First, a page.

An Inuit Study Could Change Omega 3’s Place in Your Diet
A new look at the Inuit people provides an intriguing twist when it comes to our preconceived notions of omega-3 fatty acids. Since the 1970’s, omega-3 fatty acid has come highly recommended as a way to reduce your risk of heart disease. This substance can be found in fish and these recommendations have helped make fish oil pills a very lucrative business.
Studies show that about 10 percent of Americans now take these fish oil supplements on a regular basis. Despite their popularity, recent clinical trials have not produced any significant evidence to show that these pills help prevent stroke or heart attacks.
Could omega-3 fatty acid be overhyped?
The Story of the Inuits
The Inuit people made their home in what can best be described as an extreme environment. The Arctic was not an ideal location for farming and there weren’t many varieties of plants (aside from some wild tundra berries) that they could effectively forage. Over time, they developed what can only be described as an extreme diet in order to survive.
They survived primarily on the food they could hunt for and they found significant success at sea. From fish to whales, the Inuit would cook what they could catch. Their diet is distinctly different from our traditional Western diet and despite the higher fat content in fish, they don’t suffer many heart attacks and are thinner as a culture.
(Side note: If you are trying to lose weight, fish like salmon isn’t a bad choice.)
In the 1970’s, a team of Danish researchers began studying Inuit metabolism. They theorized that the abundance of omega-3 fatty acids was the key in their heart healthy diet.
A New Discovery Concerning Omega-3 Fatty Acids
Last week, a study published in the journal Science proposed a new theory that could change how we look at omega-3 fatty acids. This new study reported that Inuits developed a unique set of genetic adaptations that metabolized omega-3 and other fatty acids. The researchers theorize that this genetic difference also explains their smaller average size and weight.
One of the authors on this new study was Rasmus Nielsen, a geneticist at the University of California, Berkeley. This new research makes him doubt whether omega-3 fatty acids can benefit everyone. This study adds more evidence to a growing train of thought– the same diet might have a different effects depending who adopts it.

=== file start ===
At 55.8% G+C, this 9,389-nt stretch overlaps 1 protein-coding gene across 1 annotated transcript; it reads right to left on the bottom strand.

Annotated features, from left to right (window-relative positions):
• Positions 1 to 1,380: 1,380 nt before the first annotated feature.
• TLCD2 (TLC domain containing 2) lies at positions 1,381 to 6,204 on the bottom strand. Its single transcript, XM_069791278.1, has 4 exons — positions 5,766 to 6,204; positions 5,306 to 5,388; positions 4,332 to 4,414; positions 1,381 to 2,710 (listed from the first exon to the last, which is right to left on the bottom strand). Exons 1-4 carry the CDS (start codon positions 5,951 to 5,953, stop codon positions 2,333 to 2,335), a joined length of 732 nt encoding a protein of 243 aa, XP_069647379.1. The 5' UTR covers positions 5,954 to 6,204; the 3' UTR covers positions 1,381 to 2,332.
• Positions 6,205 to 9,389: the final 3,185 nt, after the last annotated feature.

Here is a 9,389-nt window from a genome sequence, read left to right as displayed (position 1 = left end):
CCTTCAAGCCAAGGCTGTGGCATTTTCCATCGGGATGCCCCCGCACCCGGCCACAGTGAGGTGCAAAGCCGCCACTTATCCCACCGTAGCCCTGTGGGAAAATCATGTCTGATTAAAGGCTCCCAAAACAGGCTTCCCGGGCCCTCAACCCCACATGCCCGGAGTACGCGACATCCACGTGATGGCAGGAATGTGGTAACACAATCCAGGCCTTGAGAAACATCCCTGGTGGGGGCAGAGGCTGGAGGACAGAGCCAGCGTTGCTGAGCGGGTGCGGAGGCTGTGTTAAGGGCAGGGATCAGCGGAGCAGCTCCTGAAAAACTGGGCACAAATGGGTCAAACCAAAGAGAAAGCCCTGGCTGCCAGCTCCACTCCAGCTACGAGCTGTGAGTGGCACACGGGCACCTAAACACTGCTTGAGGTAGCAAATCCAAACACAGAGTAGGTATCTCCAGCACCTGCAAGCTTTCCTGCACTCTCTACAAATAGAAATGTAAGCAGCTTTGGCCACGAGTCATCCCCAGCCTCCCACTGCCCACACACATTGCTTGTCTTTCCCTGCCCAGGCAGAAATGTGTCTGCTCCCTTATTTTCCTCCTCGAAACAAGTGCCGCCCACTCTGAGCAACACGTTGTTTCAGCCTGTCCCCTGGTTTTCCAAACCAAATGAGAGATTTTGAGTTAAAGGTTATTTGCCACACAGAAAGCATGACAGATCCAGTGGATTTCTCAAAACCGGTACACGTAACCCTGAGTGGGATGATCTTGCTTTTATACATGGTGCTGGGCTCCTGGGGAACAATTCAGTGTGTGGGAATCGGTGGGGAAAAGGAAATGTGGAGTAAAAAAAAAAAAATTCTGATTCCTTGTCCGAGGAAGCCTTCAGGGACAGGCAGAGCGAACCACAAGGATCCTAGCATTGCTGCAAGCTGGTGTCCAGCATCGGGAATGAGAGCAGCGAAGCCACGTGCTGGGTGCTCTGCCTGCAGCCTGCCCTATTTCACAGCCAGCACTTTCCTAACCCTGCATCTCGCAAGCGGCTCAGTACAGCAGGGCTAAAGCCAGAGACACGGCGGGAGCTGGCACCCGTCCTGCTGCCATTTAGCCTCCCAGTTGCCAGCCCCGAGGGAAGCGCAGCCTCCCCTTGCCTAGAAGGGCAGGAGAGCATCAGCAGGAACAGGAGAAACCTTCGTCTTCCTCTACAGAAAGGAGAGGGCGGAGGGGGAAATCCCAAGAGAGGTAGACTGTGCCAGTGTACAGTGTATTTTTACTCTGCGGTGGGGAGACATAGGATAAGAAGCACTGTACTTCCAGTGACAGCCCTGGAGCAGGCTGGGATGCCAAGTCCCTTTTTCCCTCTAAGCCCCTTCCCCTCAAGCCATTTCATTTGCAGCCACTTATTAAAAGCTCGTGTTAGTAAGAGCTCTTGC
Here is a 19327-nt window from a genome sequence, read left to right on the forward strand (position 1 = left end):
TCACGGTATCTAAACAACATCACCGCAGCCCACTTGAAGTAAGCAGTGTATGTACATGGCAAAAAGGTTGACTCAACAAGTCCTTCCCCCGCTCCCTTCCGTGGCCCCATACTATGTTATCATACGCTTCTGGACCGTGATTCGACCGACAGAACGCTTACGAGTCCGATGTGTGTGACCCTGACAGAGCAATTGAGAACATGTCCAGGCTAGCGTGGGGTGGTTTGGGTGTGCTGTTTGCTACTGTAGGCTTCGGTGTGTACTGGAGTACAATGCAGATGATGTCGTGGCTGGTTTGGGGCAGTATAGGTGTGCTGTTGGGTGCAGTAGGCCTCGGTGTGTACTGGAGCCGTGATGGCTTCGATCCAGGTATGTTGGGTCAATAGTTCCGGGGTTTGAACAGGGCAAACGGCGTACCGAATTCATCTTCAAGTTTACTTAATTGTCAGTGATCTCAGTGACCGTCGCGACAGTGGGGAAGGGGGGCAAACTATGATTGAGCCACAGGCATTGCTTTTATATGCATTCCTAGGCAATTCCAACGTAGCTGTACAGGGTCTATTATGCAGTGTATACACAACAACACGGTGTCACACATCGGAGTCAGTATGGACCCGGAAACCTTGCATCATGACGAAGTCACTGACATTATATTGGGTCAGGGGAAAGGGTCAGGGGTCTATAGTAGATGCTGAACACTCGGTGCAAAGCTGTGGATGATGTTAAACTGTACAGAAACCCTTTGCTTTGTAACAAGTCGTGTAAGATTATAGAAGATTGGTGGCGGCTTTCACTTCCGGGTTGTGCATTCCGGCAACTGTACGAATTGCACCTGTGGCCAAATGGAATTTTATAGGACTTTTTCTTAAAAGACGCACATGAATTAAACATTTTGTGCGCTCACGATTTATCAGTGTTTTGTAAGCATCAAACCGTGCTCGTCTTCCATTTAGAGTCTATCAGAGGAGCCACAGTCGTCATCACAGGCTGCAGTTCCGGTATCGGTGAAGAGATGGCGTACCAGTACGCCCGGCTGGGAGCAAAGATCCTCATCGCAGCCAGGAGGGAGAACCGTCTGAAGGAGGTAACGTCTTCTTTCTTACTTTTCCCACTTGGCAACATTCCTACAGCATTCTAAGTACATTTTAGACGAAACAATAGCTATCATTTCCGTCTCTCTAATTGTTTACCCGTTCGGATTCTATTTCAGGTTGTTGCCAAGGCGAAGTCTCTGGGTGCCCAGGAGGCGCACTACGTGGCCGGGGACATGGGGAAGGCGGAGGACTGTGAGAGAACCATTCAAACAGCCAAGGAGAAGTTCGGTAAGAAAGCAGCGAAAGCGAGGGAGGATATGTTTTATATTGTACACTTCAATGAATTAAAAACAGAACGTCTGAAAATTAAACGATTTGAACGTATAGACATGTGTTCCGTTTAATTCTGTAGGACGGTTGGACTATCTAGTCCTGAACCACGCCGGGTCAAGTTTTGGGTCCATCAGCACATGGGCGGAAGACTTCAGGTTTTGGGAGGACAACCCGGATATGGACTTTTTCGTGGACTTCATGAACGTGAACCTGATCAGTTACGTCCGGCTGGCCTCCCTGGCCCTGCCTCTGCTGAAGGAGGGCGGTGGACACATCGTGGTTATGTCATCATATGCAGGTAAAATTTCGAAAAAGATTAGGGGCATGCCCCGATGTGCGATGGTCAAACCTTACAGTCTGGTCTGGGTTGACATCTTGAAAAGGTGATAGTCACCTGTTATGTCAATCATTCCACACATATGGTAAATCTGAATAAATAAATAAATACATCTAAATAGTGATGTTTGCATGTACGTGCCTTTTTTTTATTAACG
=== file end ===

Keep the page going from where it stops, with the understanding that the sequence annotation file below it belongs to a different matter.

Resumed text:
Foods Place in Our Evolution
Our diet has played an incredible role in our evolutionary path. Higher levels of nutrients mean a higher chance that one will be able to survive and eventually reproduce. Historically speaking, the process of natural selection supports those individuals who possess the genetic attributes to make the most of what foods are available in their environment.
Think about the fact that milk and other dairy products have been a staple in the average Western diet. Our ability to digest milk arose in societies after they started domesticating and raising cattle thousands of years ago. However, this practice did not catch on in some regions of the world. People that come from these areas tend be lactose-intolerant.
Looking for Unique Genetic Traits in Inuit Ancestry
This made Dr. Nielsen and his team wonder how the foods (primarily meat) the Inuit survived on for many generations could have altered their genetics. They spent several years working with researchers at the University of Greenland studying Inuit DNA samples.
They started looking for any mutations that might increase their risk of developing a disease like diabetes. This proved unfruitful, so Nielsen decided to change tactics. His team started looking for any mutations that could provide the Inuit with a unique benefit.
They conducted a clinical study with 191 Greenlanders whose ancestry was at least 95 percent Inuit.
“We wanted to scan the genome and ask, where do we find the strongest signals of natural selection?” explained Dr. Nielsen.
A Genetic Adaptation for Regulating Omega 3 Fatty Acid
They identified several genetic traits that seemed to be uncharacteristically common in the Inuit, compared to those with European or Chinese ancestry. Many occurred within a cluster of genes that help produce a class of enzymes known as fatty acid desaturases (FADS).
These particular enzymes are responsible for regulating a variety of fats in the body, including omega-3 fatty acids.
One of the gene variants was present in nearly everyone who took part in the study. It is fairly rare in other populations around the world. The research team concluded that natural selection is the most likely answer to explain how this could have become so common amongst the Inuit population.
Further research showed that people possessing two copies of this gene variant had different levels of fatty acids than those without them. Given the abundance of omega-3 in their diet, the Inuits seem to have evolved a way to regulate fatty acid levels in their bloodstream.
This genetic adaptation also seems to have another effect on this population. Those who possess two copies of this gene variant are 10 pounds lighter and an inch shorter on average. In a word, it’s extreme.
That really is the best way to describe how a single gene could influence a population so much.
Dr. Nielsen and his team plan to do further research on the long-term health effects of this genetic adaptation. This research could eventually help us understand why some people can metabolize fats more effectively and why omega-3 fatty acid may not be the heart healthy answer we wanted it to be.